The 13 points of pedestrian-oriented development

Here they are as presented by one of the top town planning firms in the country, Duany Plater-Zyberk & Company. The diagram shows an auto-oriented sprawl infrastructure in the lower half – notice how each major destination leads to a ‘collector road’ – a major source of traffic congestion. The pedestrian-oriented layout in the upper half (aka traditional neighborhood development (TND), aka ‘good suburban development’) shows how traffic is distributed evenly with multiple choices of travel, though the housing is depicted as predominantly single-family for communication purposes. The 13 points:

1. The neighborhood has a discernible center. This is often a square or a green and sometimes a busy or memorable street corner. A transit stop would be located at this center.

2. Most of the dwellings are within a five-minute walk of the center, an average of roughly 2,000 feet.

3. There are a variety of dwelling types – usually houses, rowhouses and apartments – so that younger and older people, singles and families, the poor and the wealthy may find places to live.

4. At the edge of the neighborhood, there are shops and workplaces (and/or transit stations leading to workplaces) of sufficiently varied types to supply the weekly needs of a household. (Collective neighborhood edges form a town center.)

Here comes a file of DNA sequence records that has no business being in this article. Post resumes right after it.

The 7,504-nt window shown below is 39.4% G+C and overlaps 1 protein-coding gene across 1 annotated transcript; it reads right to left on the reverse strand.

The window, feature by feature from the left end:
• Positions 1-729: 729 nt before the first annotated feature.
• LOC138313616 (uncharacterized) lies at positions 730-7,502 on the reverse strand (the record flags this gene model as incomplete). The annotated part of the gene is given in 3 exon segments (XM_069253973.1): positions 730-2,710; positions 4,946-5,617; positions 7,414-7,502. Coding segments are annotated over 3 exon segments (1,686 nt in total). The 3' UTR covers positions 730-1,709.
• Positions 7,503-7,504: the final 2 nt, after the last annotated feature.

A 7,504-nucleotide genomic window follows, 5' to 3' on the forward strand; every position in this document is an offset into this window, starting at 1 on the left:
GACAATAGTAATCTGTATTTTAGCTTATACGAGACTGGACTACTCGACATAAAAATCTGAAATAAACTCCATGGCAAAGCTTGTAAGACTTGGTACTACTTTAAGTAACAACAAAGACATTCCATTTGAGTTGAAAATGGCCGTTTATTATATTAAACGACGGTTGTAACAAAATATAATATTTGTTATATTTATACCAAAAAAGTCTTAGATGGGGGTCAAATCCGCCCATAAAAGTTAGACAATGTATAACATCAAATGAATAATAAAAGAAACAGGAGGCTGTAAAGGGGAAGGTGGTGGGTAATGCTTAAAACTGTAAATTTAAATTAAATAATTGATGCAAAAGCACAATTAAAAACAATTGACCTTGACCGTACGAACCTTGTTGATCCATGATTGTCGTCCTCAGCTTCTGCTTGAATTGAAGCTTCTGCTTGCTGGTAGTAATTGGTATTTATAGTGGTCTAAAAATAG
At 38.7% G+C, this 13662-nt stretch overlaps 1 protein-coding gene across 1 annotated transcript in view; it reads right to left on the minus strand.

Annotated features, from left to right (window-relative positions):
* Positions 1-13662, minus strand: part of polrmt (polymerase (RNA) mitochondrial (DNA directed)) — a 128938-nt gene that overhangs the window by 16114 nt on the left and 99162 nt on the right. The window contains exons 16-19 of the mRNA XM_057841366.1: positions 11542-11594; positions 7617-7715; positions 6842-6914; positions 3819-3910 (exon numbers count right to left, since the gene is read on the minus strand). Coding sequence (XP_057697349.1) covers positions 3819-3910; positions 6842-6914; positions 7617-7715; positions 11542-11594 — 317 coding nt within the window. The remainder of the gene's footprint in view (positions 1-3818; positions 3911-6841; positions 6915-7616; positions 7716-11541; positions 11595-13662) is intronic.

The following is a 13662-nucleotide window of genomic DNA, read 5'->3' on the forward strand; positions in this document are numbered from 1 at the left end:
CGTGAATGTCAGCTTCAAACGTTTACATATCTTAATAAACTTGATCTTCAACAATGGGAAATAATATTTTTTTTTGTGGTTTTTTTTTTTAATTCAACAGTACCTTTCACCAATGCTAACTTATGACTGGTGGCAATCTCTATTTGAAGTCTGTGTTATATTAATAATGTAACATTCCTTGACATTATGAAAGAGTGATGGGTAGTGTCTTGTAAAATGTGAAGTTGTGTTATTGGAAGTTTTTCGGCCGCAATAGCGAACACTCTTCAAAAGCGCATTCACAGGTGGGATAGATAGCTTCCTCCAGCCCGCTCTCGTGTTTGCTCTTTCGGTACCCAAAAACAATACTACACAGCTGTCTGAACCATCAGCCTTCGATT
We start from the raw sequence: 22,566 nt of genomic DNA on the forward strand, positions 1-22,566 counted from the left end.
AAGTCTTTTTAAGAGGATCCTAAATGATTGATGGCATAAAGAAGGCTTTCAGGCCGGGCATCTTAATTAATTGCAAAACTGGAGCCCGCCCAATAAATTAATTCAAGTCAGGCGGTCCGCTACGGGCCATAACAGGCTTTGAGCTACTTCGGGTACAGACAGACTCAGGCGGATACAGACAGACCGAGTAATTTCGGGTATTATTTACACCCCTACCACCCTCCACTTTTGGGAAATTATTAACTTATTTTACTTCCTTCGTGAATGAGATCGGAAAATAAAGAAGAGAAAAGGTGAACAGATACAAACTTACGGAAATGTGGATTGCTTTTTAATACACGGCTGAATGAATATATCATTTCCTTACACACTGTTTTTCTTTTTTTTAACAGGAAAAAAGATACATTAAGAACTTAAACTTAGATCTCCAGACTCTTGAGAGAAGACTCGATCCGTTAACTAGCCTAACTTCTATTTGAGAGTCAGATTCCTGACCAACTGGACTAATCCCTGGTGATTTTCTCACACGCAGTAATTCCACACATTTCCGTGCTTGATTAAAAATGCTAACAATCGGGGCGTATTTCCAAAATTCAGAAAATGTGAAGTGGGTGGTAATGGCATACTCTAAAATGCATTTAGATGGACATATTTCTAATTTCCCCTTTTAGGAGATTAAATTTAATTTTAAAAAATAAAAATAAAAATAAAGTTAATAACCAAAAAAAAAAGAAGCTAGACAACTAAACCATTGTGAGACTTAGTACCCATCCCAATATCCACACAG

5. An elementary school is close enough so that most children can walk from their home.

6. There are small playgrounds accessible to every dwelling – not more than a tenth of a mile away.

7. Streets within the neighborhood form a “connected network, which disperses traffic by providing a variety of pedestrian and vehicular routes to any destination.

8. The streets are relatively narrow and shaded by rows of trees. This slows traffic, creating an environment suitable for pedestrians and bicycles.

9. Buildings in the neighborhood center are placed close to the street, creating a well-defined outdoor room.

10. Parking lots and garage doors rarely front the street. Parking is relegated to the rear of buildings, usually accessed by alleys.

11. Certain prominent sites at the termination of street vistas or in the neighborhood center are reserved for civic buildings. These provide sites for community meetings, education, and religious or cultural activities.

12. The neighborhood is organized to be self-governing. A formal association debates and decides matters of maintenance, security, and physical change. Taxation is the responsibility of the larger community.

13. For single-family homes: A small ancillary building is permitted within the backyard of each house. It may be used as a rental unit or place to work (e.g., office or craft workshop).